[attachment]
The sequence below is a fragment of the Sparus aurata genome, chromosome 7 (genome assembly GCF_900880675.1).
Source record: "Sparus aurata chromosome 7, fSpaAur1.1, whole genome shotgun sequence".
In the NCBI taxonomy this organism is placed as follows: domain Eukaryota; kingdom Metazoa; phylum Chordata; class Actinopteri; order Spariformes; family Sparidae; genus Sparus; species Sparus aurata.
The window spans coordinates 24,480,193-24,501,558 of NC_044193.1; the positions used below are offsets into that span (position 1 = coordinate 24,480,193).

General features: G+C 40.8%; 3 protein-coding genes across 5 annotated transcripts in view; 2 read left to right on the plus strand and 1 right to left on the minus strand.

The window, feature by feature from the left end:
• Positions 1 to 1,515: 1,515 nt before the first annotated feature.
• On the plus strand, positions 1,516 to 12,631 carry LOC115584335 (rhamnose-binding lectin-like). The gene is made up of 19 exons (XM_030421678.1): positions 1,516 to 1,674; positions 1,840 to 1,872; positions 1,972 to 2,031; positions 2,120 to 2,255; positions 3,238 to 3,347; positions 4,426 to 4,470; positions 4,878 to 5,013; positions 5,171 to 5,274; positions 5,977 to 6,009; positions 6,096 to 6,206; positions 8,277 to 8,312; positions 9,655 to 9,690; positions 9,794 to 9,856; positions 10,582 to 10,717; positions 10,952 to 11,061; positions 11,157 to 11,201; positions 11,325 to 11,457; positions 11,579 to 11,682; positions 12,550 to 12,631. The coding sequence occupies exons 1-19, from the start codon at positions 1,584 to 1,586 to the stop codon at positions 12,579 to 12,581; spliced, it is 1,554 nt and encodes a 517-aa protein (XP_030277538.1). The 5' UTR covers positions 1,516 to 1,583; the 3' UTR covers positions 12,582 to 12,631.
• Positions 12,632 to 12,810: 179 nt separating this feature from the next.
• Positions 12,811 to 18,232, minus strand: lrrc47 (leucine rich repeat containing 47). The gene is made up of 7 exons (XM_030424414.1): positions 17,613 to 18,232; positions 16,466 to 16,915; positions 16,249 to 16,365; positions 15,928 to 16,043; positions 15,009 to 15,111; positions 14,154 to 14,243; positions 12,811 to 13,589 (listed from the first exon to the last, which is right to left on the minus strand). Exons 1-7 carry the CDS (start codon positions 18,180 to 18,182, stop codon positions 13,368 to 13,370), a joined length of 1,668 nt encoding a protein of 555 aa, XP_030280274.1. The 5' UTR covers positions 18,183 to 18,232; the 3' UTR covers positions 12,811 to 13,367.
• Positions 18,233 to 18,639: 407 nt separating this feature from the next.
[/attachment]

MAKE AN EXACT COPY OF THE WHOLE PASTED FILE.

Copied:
The sequence below is a fragment of the Sparus aurata genome, chromosome 7 (genome assembly GCF_900880675.1).
Source record: "Sparus aurata chromosome 7, fSpaAur1.1, whole genome shotgun sequence".
In the NCBI taxonomy this organism is placed as follows: domain Eukaryota; kingdom Metazoa; phylum Chordata; class Actinopteri; order Spariformes; family Sparidae; genus Sparus; species Sparus aurata.
The window spans coordinates 24,480,193-24,501,558 of NC_044193.1; the positions used below are offsets into that span (position 1 = coordinate 24,480,193).

General features: G+C 40.8%; 3 protein-coding genes across 5 annotated transcripts in view; 2 read left to right on the plus strand and 1 right to left on the minus strand.

The window, feature by feature from the left end:
• Positions 1 to 1,515: 1,515 nt before the first annotated feature.
• On the plus strand, positions 1,516 to 12,631 carry LOC115584335 (rhamnose-binding lectin-like). The gene is made up of 19 exons (XM_030421678.1): positions 1,516 to 1,674; positions 1,840 to 1,872; positions 1,972 to 2,031; positions 2,120 to 2,255; positions 3,238 to 3,347; positions 4,426 to 4,470; positions 4,878 to 5,013; positions 5,171 to 5,274; positions 5,977 to 6,009; positions 6,096 to 6,206; positions 8,277 to 8,312; positions 9,655 to 9,690; positions 9,794 to 9,856; positions 10,582 to 10,717; positions 10,952 to 11,061; positions 11,157 to 11,201; positions 11,325 to 11,457; positions 11,579 to 11,682; positions 12,550 to 12,631. The coding sequence occupies exons 1-19, from the start codon at positions 1,584 to 1,586 to the stop codon at positions 12,579 to 12,581; spliced, it is 1,554 nt and encodes a 517-aa protein (XP_030277538.1). The 5' UTR covers positions 1,516 to 1,583; the 3' UTR covers positions 12,582 to 12,631.
• Positions 12,632 to 12,810: 179 nt separating this feature from the next.
• Positions 12,811 to 18,232, minus strand: lrrc47 (leucine rich repeat containing 47). The gene is made up of 7 exons (XM_030424414.1): positions 17,613 to 18,232; positions 16,466 to 16,915; positions 16,249 to 16,365; positions 15,928 to 16,043; positions 15,009 to 15,111; positions 14,154 to 14,243; positions 12,811 to 13,589 (listed from the first exon to the last, which is right to left on the minus strand). Exons 1-7 carry the CDS (start codon positions 18,180 to 18,182, stop codon positions 13,368 to 13,370), a joined length of 1,668 nt encoding a protein of 555 aa, XP_030280274.1. The 5' UTR covers positions 18,183 to 18,232; the 3' UTR covers positions 12,811 to 13,367.
• Positions 18,233 to 18,639: 407 nt separating this feature from the next.